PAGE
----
The first time I truly grappled with the pervasive problem of police brutality was as a high school freshman in 2012, after the murder of Trayvon Martin. A few years later in 2015, the murder of black children struck even closer to home when Tamir Rice was shot in Cleveland, Ohio, my hometown. Five years later, I was once again protesting after the murder of George Floyd. Entering law school during this difficult but critical time quickly taught me something crucial; our current judicial system is not designed to protect the vulnerable. I discovered my passion to change this by fighting for racial justice, police accountability, and the end of mass incarceration.
I didn’t expect to spend my 2L summer clerking at a nonprofit in Texas. I had only been to Austin once. Yet, when I came across the Texas Civil Rights Project, I was intrigued. I was hooked by the incredibly impactful work of TCRP’s Criminal Injustice Program fighting for some of the most important issues in a state like Texas where this work is much-needed. I knew there was no place I’d be more eager to spend my summer than at TCRP.
As I became immersed in my summer clerkship with TCRP, I witnessed the immense value of the organization, especially in these times. Texas is a state that often sets trends for curtailing civil rights, and TCRP is a model organization when it comes to combating these injustices. It has the structure and resources to maintain a strong presence in Texas, while informing its work by listening to and maintaining relationships with Texas communities. As true movement lawyers, TCRP’s work is guided by the needs of communities of vulnerable populations.
TCRP’s movement lawyering and advocacy efforts are exemplified in our current case representing Janice Barnes, the mother of Ashtian Barnes, a Black man who was killed by a cop during a traffic stop in 2016. TCRP has worked tirelessly to demand justice for Ashtian’s mother while simultaneously advancing the long term goal to change current policies related to traffic stops, such as ending minor traffic fines and fees and pretextual searches. The Criminal Injustice team has an ongoing public advocacy campaign called Justice for Ashtian, which provides different opportunities for communities to get involved in our advocacy.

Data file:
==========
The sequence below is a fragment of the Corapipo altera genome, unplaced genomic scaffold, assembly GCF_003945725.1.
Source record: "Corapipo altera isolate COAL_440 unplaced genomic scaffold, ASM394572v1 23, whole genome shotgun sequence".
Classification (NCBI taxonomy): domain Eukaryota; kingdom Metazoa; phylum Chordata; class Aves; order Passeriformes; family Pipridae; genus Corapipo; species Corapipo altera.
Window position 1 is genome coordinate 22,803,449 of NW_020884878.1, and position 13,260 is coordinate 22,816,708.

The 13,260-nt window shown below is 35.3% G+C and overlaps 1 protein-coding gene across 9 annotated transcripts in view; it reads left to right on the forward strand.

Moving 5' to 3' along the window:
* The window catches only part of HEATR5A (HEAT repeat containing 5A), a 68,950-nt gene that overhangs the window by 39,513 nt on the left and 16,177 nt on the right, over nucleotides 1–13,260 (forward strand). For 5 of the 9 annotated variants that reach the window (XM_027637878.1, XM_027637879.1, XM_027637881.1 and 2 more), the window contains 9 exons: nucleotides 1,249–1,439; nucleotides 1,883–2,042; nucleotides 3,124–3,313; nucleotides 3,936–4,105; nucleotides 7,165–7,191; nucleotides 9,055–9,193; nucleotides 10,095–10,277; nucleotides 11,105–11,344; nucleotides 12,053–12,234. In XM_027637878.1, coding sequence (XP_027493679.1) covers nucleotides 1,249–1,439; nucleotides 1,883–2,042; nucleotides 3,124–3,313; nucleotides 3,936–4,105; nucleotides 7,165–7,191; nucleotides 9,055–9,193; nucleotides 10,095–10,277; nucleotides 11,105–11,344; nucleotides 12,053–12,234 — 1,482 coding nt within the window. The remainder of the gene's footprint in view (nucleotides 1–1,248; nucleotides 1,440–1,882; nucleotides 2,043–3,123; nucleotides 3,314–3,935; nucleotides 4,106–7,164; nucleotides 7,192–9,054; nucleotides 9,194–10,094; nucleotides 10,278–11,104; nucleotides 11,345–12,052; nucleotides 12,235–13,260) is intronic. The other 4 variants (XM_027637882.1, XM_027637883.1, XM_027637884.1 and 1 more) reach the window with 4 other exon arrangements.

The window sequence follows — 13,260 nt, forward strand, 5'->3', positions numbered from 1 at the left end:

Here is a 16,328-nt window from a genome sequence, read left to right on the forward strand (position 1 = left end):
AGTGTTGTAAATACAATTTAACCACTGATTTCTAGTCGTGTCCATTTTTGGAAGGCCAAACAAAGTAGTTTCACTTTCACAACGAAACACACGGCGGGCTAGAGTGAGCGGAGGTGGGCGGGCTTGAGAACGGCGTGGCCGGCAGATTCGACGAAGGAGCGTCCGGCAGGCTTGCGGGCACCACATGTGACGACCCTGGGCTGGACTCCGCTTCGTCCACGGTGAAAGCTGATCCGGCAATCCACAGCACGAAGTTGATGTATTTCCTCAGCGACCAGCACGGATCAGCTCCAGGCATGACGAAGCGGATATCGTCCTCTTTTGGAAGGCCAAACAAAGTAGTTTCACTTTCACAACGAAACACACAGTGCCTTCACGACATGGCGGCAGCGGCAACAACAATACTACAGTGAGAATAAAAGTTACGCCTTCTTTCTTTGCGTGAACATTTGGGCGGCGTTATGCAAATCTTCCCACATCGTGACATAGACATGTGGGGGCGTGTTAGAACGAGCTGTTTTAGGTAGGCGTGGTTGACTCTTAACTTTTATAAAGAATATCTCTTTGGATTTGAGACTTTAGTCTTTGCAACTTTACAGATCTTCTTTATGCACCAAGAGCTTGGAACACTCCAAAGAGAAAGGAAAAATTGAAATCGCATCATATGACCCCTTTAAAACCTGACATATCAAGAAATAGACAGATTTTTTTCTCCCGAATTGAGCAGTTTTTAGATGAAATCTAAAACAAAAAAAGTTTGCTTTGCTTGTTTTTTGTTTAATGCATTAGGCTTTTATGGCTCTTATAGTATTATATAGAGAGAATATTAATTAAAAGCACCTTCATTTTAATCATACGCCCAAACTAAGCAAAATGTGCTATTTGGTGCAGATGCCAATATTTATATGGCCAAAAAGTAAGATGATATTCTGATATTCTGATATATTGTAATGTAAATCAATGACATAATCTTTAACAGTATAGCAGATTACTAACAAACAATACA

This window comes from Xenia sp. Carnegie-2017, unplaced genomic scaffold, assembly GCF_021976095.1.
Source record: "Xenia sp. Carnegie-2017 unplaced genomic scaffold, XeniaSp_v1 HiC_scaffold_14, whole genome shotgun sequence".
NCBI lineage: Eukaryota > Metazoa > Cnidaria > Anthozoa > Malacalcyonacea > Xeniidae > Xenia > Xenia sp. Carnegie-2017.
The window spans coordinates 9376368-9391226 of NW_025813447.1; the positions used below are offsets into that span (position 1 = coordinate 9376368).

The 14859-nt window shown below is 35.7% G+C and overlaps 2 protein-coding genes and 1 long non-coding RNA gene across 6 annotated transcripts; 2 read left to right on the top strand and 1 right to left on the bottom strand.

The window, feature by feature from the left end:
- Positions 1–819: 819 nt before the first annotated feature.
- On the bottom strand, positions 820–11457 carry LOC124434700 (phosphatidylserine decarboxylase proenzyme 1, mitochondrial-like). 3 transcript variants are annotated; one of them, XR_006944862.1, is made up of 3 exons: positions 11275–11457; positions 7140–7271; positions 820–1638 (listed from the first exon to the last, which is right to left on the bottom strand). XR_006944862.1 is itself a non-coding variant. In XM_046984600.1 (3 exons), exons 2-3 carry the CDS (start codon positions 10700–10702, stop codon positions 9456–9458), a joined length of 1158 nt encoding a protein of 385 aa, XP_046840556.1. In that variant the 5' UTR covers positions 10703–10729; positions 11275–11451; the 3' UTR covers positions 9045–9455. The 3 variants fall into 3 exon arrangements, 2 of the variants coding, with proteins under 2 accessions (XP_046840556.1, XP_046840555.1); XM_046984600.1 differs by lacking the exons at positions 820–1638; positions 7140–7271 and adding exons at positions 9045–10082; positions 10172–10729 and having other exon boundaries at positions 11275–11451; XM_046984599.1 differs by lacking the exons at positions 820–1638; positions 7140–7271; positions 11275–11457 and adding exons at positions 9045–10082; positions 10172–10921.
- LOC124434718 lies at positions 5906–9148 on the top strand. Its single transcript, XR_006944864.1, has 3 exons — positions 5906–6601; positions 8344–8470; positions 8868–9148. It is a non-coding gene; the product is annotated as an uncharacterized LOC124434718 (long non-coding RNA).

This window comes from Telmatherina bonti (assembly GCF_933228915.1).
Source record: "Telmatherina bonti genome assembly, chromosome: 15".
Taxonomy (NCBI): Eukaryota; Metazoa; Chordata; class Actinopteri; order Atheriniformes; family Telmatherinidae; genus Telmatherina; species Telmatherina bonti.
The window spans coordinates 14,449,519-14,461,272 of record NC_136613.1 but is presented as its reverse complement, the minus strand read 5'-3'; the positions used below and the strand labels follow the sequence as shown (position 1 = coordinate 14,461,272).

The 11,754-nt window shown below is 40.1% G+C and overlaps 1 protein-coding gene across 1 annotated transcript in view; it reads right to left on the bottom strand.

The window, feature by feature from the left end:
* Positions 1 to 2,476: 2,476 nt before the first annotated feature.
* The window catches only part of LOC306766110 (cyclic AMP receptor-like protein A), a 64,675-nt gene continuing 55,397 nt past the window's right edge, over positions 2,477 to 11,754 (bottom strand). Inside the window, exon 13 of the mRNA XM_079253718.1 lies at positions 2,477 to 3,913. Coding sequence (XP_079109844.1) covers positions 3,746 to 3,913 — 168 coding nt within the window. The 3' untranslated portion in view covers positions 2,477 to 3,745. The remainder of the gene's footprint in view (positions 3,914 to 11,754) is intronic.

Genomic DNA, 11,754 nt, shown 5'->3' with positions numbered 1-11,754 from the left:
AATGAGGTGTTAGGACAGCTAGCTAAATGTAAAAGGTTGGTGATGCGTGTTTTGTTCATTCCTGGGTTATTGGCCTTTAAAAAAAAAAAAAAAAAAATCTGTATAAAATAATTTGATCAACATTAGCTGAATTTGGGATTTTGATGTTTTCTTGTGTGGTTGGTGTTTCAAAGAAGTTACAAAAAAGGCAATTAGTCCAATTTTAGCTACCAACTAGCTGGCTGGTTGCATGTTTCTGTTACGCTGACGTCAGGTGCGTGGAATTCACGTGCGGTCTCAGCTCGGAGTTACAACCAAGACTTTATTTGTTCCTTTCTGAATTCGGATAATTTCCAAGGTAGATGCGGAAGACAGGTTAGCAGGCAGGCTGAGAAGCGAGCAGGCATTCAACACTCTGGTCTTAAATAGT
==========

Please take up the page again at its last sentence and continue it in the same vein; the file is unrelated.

At this critical and scary time for civil rights, TCRP’s work has never been more important. Changing traffic stop policies would have a major impact on Texas communities. While certain names like Sandra Bland, Tamir Rice, George Floyd, and Brianna Taylor are rightfully well known, it is important to remember how many hundreds of names we haven’t even heard of. In 2020, there were over 1,100 police killings; more than three a day. 120 of those were at traffic stops. This isn’t even counting instances of police brutality or shootings that did not result in death. Black, brown, and poor Texans, all groups disproportionately impacted by police brutality, deserve better from those who are purportedly meant to protect and serve.
Zoe Farkas (first row, second from far left) surrounded by TCRP staff and supporters at the 2022 TCRP Backyard Concert for Voting Rights in Austin, Texas.
As my summer clerkship with TCRP comes to an end, I’m grateful for my experiences here. It was a heartbreaking summer for civil rights across the country, especially in Texas. However, in the moments where I was most disheartened, I was inspired by the staff’s determination to keep fighting.
I have one more year of law school before officially beginning my career in civil rights law. With everything that’s happening in the world, I hope to maintain the same unassailable resilience as the TCRP staff and the Texans they serve.
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